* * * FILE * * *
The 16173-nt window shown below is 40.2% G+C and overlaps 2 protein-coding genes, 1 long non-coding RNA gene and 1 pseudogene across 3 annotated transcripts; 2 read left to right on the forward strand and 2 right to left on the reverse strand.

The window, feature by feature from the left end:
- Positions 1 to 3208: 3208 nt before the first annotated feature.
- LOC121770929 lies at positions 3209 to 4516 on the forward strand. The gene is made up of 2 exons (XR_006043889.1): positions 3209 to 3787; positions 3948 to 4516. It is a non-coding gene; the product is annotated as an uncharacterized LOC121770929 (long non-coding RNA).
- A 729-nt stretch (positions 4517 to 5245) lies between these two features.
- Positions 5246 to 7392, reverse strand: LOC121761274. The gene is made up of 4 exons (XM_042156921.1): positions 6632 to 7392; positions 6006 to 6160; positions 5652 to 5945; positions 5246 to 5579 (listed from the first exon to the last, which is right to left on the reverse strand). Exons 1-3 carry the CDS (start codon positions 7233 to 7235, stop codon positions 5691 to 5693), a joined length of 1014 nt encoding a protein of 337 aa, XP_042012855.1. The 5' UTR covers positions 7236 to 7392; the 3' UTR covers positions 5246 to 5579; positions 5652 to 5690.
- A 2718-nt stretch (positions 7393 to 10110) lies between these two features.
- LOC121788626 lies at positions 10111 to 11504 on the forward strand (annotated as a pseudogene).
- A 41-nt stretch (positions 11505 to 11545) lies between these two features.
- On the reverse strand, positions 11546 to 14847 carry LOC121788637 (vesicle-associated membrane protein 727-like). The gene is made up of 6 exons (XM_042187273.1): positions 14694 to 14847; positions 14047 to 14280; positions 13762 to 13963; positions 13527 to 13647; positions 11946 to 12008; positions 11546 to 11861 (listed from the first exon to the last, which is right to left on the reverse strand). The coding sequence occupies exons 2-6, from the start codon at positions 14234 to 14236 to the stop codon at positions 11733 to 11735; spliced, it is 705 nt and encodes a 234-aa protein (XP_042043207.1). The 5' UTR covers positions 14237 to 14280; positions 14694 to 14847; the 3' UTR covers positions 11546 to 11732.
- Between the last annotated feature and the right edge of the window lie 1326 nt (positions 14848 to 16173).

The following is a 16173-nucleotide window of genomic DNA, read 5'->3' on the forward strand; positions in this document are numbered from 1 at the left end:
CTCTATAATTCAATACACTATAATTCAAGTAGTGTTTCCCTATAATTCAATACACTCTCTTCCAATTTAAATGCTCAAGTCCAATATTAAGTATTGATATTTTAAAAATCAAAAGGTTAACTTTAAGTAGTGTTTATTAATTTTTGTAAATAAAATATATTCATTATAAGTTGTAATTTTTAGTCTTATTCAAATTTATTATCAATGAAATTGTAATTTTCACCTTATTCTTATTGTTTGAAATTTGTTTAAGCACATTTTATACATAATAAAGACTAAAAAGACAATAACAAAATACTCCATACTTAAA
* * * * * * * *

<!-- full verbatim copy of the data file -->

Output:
The 16173-nt window shown below is 40.2% G+C and overlaps 2 protein-coding genes, 1 long non-coding RNA gene and 1 pseudogene across 3 annotated transcripts; 2 read left to right on the forward strand and 2 right to left on the reverse strand.

The window, feature by feature from the left end:
- Positions 1 to 3208: 3208 nt before the first annotated feature.
- LOC121770929 lies at positions 3209 to 4516 on the forward strand. The gene is made up of 2 exons (XR_006043889.1): positions 3209 to 3787; positions 3948 to 4516. It is a non-coding gene; the product is annotated as an uncharacterized LOC121770929 (long non-coding RNA).
- A 729-nt stretch (positions 4517 to 5245) lies between these two features.
- Positions 5246 to 7392, reverse strand: LOC121761274. The gene is made up of 4 exons (XM_042156921.1): positions 6632 to 7392; positions 6006 to 6160; positions 5652 to 5945; positions 5246 to 5579 (listed from the first exon to the last, which is right to left on the reverse strand). Exons 1-3 carry the CDS (start codon positions 7233 to 7235, stop codon positions 5691 to 5693), a joined length of 1014 nt encoding a protein of 337 aa, XP_042012855.1. The 5' UTR covers positions 7236 to 7392; the 3' UTR covers positions 5246 to 5579; positions 5652 to 5690.
- A 2718-nt stretch (positions 7393 to 10110) lies between these two features.
- LOC121788626 lies at positions 10111 to 11504 on the forward strand (annotated as a pseudogene).
- A 41-nt stretch (positions 11505 to 11545) lies between these two features.
- On the reverse strand, positions 11546 to 14847 carry LOC121788637 (vesicle-associated membrane protein 727-like). The gene is made up of 6 exons (XM_042187273.1): positions 14694 to 14847; positions 14047 to 14280; positions 13762 to 13963; positions 13527 to 13647; positions 11946 to 12008; positions 11546 to 11861 (listed from the first exon to the last, which is right to left on the reverse strand). The coding sequence occupies exons 2-6, from the start codon at positions 14234 to 14236 to the stop codon at positions 11733 to 11735; spliced, it is 705 nt and encodes a 234-aa protein (XP_042043207.1). The 5' UTR covers positions 14237 to 14280; positions 14694 to 14847; the 3' UTR covers positions 11546 to 11732.
- Between the last annotated feature and the right edge of the window lie 1326 nt (positions 14848 to 16173).

The following is a 16173-nucleotide window of genomic DNA, read 5'->3' on the forward strand; positions in this document are numbered from 1 at the left end:
CTCTATAATTCAATACACTATAATTCAAGTAGTGTTTCCCTATAATTCAATACACTCTCTTCCAATTTAAATGCTCAAGTCCAATATTAAGTATTGATATTTTAAAAATCAAAAGGTTAACTTTAAGTAGTGTTTATTAATTTTTGTAAATAAAATATATTCATTATAAGTTGTAATTTTTAGTCTTATTCAAATTTATTATCAATGAAATTGTAATTTTCACCTTATTCTTATTGTTTGAAATTTGTTTAAGCACATTTTATACATAATAAAGACTAAAAAGACAATAACAAAATACTCCATACTTAAA